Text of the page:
Striking British professors and their students are raising big questions

Britain’s university leaders might feel that they had been through an ‘annus horribilis‘, said universities minister Sam Gyimah at last week’s official launch of the Office for Students. With scandalised reports of vice-chancellors’ pay, ongoing wrangles over university funding and student tuition fees, and now a large, sustained and well-organised lecturers’ strike paralysing dozens of pre-1992 universities, more and more angry questions are being raised over the mission and organisation of British higher education.

On every count, there is a serious case to answer. The strike, which was called over proposed changes to the USS pension scheme, has brought to a head much deeper anxieties among academic staff across the sector, to do with the security of their own positions, the insecurity facing increasing numbers of newer colleagues on temporary or sessional contracts, and the way academic work is regarded and rewarded.

For several years now, a particular construction of ‘the student’ has been marshalled to justify increasing scrutiny and regulation of academic life, with its demands that nobody ever gets upset by difficult ideas or unsatisfactory grades. This is a conceit designed to set lecturers and students against each other, despite the fact that ‘the student’ of the policy and media imagination is a cipher for other agendas, a caricature that bears little relation to the thousands of young people filling lecture halls and seminar rooms.

The spiralling despond of student debt, accrued by young people who are simultaneously told that they have to go to university to get a job and that they should be grateful for the privilege of paying for this ‘experience’, is prompting students and academics alike to ask, as the Cambridge academic Stefan Collini eloquently put it in 2012: ‘What are universities for?’ As Joanna Williams recently argued on spiked, it often seems that those in charge of higher-education policy know the price of everything, and the value of nothing.

But while the eruption of disquiet around staff pensions on one hand, and student fees on the other, has brought to the fore many of the problems confronting the university sector, it has also revealed something very positive. The debate about what universities should be for is raising some important questions about education and the pursuit of knowledge – questions that have been sidelined by the imperative of expansion and the promotion of ‘employability’. And as students and academic staff have come together in raising these questions, they have revealed what a university continues to be for: a conversation and collaboration between the generations.

The displays of student support for their striking lecturers have taken some by surprise. Whatever way you cut it, weeks of cancelled lectures do not serve the immediate self-interest of current undergraduates. But rather than turning on their lecturers, many students have voiced support for the action, and hit back instead at what they see as higher education’s view of students as a source of revenue, and staff an undervalued resource.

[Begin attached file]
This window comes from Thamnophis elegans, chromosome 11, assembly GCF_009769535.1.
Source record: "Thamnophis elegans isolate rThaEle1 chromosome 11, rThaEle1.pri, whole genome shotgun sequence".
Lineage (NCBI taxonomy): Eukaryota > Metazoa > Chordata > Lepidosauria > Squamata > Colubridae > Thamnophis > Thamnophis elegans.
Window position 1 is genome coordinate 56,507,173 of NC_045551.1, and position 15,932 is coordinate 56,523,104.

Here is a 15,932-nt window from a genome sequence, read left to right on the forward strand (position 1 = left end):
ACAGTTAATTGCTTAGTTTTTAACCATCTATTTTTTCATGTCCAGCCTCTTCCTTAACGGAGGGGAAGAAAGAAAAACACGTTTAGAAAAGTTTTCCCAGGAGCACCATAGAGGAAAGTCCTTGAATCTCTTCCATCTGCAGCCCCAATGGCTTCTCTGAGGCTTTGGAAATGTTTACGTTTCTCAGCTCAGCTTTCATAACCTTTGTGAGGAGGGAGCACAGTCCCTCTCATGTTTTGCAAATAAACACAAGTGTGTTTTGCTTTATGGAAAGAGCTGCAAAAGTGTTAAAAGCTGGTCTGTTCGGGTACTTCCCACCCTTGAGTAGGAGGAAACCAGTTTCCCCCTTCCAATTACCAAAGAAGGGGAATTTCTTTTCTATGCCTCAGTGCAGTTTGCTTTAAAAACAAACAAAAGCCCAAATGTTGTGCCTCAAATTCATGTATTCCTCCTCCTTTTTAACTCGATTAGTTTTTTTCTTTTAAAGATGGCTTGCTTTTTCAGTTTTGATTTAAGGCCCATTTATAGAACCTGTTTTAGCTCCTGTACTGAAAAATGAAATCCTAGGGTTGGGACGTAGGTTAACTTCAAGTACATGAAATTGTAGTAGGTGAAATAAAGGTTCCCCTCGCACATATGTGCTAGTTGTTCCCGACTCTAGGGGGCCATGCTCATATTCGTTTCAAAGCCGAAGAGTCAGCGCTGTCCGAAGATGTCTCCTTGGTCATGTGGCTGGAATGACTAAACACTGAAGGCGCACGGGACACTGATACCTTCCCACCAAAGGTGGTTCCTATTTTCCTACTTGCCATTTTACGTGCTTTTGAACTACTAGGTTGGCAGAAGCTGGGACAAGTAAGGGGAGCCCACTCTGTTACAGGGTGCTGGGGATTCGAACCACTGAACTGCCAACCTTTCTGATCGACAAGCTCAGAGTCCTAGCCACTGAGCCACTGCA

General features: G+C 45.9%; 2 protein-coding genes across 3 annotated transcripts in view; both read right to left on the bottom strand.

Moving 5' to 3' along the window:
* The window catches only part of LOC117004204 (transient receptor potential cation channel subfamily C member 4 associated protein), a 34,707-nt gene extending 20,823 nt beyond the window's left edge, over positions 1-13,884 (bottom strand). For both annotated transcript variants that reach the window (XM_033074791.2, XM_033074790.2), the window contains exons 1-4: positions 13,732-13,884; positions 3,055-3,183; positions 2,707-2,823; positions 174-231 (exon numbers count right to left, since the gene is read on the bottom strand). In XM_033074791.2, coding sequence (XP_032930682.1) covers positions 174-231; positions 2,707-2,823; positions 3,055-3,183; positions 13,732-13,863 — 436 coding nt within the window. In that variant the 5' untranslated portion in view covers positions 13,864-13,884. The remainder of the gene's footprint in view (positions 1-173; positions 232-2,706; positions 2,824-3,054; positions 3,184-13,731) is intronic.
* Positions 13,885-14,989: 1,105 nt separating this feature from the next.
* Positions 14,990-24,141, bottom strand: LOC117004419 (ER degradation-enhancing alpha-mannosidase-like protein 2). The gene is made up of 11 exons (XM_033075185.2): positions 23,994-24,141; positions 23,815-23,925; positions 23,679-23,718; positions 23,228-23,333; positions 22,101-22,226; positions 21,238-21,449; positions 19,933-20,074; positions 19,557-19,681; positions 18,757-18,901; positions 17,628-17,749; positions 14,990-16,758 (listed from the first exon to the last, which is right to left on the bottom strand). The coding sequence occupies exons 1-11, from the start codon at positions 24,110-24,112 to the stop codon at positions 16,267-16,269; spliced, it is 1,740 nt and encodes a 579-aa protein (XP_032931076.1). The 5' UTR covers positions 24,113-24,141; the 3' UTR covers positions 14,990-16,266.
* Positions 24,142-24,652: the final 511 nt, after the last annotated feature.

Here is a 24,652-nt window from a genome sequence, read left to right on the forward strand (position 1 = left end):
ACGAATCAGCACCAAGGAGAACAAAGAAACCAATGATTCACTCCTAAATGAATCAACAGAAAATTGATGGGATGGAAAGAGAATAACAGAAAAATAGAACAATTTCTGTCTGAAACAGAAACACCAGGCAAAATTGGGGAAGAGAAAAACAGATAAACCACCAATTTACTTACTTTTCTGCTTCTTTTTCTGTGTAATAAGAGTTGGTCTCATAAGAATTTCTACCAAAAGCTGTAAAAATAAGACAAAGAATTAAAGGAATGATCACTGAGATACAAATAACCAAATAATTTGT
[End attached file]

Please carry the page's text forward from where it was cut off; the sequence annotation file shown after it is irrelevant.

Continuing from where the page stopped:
Some students have demanded compensation for missed lectures – a demand that could be seen as confirmation that students are individualistic, entitled consumers who want their ‘value for money’. But it has also been powerfully used as an expression of solidarity with academic staff: an attempt to subvert the student-as-consumer model to hit institutions where it hurts. Students are acutely sensitive to the way that higher-education policy now presents them as units of funding, and they know that this is at odds both with the way that lecturers see them, and the way they see themselves.

Of all the things that students have been told to expect and demand from their university experience – a job, a good time, a swanky hall of residence – they know, deep down, that what they are there to get is an education. Facilities, processes, or marketing material do not provide this education – it is academics and students, and the relationship between them, that do. One outcome of this recent turmoil is the sharp reminder that the heart of the university is education, embodied in the academic community and the ideas that are discussed day in, day out, as part of this collaboration. Far from being an ‘annus horribilis‘, this is a heartening reminder to all those engaged in higher education about why we do what we do.

Many students are cross and anxious about the effects of the strikes on their courses, but they know that the staff are not striking to get out of teaching or avoid doing their jobs. The strike has come about as a last-resort attempt to preserve some sense of security in their retirement, and at considerable expense to their pay packets in the here and now. And here again, the events of recent weeks have revealed a degree of solidarity between the generations that runs against the assumptions of the official imagination.